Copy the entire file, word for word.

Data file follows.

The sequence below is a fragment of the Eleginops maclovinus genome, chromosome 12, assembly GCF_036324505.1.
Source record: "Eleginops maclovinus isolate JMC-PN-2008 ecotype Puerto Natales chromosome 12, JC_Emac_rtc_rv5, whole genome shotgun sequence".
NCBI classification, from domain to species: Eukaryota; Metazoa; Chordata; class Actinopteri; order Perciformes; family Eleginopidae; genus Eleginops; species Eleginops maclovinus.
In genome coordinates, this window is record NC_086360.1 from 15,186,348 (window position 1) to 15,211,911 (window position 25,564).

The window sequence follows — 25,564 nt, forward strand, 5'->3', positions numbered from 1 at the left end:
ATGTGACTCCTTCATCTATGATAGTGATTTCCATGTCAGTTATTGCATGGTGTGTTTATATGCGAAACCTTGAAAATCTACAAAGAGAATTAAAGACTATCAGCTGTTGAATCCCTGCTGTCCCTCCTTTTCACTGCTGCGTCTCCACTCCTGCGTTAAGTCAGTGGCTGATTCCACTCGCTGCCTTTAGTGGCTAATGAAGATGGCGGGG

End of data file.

The sequence below is a fragment of the Eleginops maclovinus genome, chromosome 12, assembly GCF_036324505.1.
Source record: "Eleginops maclovinus isolate JMC-PN-2008 ecotype Puerto Natales chromosome 12, JC_Emac_rtc_rv5, whole genome shotgun sequence".
NCBI classification, from domain to species: Eukaryota; Metazoa; Chordata; class Actinopteri; order Perciformes; family Eleginopidae; genus Eleginops; species Eleginops maclovinus.
In genome coordinates, this window is record NC_086360.1 from 15,186,348 (window position 1) to 15,211,911 (window position 25,564).

The window sequence follows — 25,564 nt, forward strand, 5'->3', positions numbered from 1 at the left end:
ATGTGACTCCTTCATCTATGATAGTGATTTCCATGTCAGTTATTGCATGGTGTGTTTATATGCGAAACCTTGAAAATCTACAAAGAGAATTAAAGACTATCAGCTGTTGAATCCCTGCTGTCCCTCCTTTTCACTGCTGCGTCTCCACTCCTGCGTTAAGTCAGTGGCTGATTCCACTCGCTGCCTTTAGTGGCTAATGAAGATGGCGGGG